What Indonesia Taught Me About the True Spirit of Islam
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Crowds of families mulled around us as we waited in line to get our boarding passes for the domestic flight from Jakarta to Yogyakarta, Indonesia. My body struggled to stay upright as we queued, the result of a night spent lying on unforgiving metal benches in front of the airport. While my body fought off the looming exhaustion my eyes were busy taking in the sea of burkas and hijabs mulling around me. Men in their shorts and T-shirts standing next to their robed wives made for quite the wardrobe contradiction. With a temperature of over 30 degrees C (80 degrees F) I couldn’t help but think “aren’t they hot under there?”.
Coming from the west where Christianity dominates, but is not outwardly seen (save for the occasional cross necklace) I couldn’t shake the oddity of literally wearing your religion on your back every time you walked out the door. And I mean really, weren’t they hot?
I am still stuck on the idea of Muslim women wearing so much clothing in a country that is literally on top of the equator. I mean it literally never cools off here save for the welcome thunderstorms during the rainy season.
We landed in Yogyakarta at 7:00am and hailed a taxi to our hotel. Immediately after check in we were off in search of breakfast, starving after a sleepless night at the airport. The receptionist at our hotel used his limited English to point us in the direction of some restaurants where we could feed the rumbling beasts masquerading as our stomachs.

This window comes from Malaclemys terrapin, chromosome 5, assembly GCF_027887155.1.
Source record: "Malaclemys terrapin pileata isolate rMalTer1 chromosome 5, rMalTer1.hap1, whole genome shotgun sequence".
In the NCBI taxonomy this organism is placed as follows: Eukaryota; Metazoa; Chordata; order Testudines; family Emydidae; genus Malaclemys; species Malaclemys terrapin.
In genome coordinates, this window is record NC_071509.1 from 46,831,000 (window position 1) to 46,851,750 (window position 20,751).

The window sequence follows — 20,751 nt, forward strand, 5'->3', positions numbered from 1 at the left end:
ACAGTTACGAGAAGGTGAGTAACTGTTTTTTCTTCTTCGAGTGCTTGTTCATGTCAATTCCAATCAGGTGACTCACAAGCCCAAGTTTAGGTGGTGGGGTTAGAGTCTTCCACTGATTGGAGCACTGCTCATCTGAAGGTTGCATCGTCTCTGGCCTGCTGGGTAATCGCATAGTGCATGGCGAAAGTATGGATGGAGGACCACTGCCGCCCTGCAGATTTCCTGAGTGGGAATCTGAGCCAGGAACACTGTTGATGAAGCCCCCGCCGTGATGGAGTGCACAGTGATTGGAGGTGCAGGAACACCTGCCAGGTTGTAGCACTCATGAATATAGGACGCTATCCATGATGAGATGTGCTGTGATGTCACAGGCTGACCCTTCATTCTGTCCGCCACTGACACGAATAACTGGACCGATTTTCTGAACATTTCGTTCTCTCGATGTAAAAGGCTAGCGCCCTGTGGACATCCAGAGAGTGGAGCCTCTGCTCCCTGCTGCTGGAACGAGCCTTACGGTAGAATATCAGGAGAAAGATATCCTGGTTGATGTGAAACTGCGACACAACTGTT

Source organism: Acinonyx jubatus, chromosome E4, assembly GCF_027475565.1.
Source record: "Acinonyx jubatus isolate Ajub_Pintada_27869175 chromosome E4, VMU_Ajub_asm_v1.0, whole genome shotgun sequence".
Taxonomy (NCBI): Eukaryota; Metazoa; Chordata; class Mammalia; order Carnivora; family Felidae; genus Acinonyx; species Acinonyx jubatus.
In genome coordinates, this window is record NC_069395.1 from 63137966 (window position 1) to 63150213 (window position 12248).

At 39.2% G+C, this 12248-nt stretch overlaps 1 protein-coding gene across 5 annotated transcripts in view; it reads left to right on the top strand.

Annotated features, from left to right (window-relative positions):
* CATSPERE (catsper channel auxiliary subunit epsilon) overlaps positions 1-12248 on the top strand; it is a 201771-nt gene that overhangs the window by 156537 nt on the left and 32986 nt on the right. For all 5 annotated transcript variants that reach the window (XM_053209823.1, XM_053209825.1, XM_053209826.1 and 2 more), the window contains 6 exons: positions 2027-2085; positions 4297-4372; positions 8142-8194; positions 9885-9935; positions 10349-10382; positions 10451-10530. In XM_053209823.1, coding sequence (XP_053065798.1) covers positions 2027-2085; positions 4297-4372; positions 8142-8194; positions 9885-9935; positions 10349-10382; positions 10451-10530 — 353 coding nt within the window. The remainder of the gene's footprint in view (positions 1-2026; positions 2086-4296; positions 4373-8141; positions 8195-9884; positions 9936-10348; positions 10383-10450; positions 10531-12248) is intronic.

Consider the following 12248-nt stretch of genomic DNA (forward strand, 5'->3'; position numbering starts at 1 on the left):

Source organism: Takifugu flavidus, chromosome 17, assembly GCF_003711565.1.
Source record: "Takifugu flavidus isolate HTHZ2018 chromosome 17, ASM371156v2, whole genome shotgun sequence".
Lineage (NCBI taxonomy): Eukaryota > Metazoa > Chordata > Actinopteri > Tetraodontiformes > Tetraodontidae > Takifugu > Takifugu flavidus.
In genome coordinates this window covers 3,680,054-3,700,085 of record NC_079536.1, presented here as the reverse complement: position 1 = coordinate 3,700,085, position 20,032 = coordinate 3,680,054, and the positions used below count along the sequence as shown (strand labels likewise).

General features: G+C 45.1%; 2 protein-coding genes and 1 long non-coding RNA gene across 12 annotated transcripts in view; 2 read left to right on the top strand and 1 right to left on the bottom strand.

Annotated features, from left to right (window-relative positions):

Having absolutely no idea what constituted Indonesian breakfast food, we walked until we spotted an open restaurant filled with people eating what looked to me like some sort of Indonesian style individual breakfast hot pot. A bowl of broth sat above an open flame at each table, diners alternating spoonfuls of soup with those of rice.
The menu was short, consisting of just a handful of items, but it was all in Indonesian, which I could read but didn’t understand what anything was. The man at the counter spoke no English so I simply chose the first and cheapest item on the menu and sat at a table to wait for the arrival of my mystery breakfast.